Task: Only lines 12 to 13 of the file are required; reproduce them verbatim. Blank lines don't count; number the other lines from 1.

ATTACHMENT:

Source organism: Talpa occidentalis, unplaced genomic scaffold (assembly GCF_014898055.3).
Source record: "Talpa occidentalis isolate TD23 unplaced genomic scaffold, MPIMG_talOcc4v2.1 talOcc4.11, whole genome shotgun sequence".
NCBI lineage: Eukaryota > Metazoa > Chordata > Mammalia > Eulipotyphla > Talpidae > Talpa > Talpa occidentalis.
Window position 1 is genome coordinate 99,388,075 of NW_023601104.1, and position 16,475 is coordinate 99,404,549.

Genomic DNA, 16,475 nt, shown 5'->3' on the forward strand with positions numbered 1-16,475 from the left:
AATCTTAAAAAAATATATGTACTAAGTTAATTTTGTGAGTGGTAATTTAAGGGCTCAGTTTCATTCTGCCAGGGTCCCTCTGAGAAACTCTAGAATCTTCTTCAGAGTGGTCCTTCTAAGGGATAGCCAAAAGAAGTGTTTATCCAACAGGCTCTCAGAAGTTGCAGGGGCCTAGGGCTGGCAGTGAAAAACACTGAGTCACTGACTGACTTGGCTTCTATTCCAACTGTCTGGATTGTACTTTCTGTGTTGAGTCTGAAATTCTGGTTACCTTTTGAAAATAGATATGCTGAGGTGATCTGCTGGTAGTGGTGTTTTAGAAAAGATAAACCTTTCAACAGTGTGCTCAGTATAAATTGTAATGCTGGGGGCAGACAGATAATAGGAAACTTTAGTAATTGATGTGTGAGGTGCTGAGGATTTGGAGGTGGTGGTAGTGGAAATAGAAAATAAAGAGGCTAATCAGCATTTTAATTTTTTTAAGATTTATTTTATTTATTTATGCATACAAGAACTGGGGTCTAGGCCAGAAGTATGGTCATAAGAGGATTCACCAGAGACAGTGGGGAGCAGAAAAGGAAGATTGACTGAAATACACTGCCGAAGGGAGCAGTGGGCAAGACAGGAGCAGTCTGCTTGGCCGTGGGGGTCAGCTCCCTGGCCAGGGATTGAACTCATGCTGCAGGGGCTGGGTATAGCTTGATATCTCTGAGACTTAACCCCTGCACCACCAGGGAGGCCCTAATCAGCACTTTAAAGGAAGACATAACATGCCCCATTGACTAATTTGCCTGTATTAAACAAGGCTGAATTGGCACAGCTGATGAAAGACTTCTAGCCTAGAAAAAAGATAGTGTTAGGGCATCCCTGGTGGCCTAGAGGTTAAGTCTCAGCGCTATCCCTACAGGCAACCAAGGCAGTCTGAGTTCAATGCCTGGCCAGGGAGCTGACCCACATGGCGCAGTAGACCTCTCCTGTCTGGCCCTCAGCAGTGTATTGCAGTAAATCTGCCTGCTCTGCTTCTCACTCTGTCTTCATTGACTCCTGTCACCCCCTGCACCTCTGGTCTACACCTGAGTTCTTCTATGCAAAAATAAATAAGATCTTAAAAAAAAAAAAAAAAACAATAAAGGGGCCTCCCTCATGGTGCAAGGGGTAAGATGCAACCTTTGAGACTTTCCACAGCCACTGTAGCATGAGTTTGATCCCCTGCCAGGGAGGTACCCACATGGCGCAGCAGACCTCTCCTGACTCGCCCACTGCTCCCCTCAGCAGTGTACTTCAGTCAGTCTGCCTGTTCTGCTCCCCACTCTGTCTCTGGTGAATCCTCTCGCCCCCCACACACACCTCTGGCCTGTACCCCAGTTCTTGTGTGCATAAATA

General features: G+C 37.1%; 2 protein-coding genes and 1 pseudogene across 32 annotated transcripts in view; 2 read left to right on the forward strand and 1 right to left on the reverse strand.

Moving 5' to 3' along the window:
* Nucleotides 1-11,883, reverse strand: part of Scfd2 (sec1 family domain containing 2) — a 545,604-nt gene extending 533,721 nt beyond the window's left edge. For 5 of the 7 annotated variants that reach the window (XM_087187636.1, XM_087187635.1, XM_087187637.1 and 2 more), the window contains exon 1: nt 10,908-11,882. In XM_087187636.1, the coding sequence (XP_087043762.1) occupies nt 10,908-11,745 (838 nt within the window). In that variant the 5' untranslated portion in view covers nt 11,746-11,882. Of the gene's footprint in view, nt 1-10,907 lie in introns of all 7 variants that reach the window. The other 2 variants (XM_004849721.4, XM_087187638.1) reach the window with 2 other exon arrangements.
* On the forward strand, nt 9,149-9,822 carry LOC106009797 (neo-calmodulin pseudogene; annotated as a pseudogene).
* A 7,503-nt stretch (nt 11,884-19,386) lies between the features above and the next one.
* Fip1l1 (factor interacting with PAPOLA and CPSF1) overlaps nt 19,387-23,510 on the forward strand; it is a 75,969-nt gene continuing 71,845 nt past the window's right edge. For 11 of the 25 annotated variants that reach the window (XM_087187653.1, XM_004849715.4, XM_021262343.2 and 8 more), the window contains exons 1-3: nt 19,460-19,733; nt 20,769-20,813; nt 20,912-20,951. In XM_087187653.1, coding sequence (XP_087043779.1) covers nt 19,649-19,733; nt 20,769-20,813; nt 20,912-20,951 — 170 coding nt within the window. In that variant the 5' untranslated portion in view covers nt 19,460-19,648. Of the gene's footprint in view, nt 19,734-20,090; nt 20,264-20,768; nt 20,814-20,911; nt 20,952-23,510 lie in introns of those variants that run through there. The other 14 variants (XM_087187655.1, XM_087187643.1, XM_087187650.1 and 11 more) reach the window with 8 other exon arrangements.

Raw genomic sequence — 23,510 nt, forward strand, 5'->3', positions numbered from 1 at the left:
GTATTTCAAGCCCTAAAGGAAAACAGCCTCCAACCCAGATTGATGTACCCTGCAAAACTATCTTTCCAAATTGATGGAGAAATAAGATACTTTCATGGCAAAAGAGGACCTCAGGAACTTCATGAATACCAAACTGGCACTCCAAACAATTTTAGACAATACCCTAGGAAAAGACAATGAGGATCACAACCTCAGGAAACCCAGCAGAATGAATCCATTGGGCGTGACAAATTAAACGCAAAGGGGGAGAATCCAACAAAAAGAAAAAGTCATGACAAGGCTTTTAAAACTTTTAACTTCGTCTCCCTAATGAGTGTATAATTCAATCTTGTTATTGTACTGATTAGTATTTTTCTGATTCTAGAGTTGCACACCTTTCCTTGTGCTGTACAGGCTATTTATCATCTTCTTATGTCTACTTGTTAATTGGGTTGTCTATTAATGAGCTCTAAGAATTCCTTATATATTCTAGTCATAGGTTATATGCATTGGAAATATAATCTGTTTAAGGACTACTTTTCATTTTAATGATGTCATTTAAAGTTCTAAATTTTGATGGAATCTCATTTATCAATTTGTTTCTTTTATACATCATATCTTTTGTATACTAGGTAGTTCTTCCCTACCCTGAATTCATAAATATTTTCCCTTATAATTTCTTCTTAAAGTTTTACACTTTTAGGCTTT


* Fip1l1 (factor interacting with PAPOLA and CPSF1) overlaps nt 19,387-23,510 on the forward strand; it is a 75,969-nt gene continuing 71,845 nt past the window's right edge. For 11 of the 25 annotated variants that reach the window (XM_087187653.1, XM_004849715.4, XM_021262343.2 and 8 more), the window contains exons 1-3: nt 19,460-19,733; nt 20,769-20,813; nt 20,912-20,951. In XM_087187653.1, coding sequence (XP_087043779.1) covers nt 19,649-19,733; nt 20,769-20,813; nt 20,912-20,951 — 170 coding nt within the window. In that variant the 5' untranslated portion in view covers nt 19,460-19,648. Of the gene's footprint in view, nt 19,734-20,090; nt 20,264-20,768; nt 20,814-20,911; nt 20,952-23,510 lie in introns of those variants that run through there. The other 14 variants (XM_087187655.1, XM_087187643.1, XM_087187650.1 and 11 more) reach the window with 8 other exon arrangements.

Raw genomic sequence — 23,510 nt, forward strand, 5'->3', positions numbered from 1 at the left: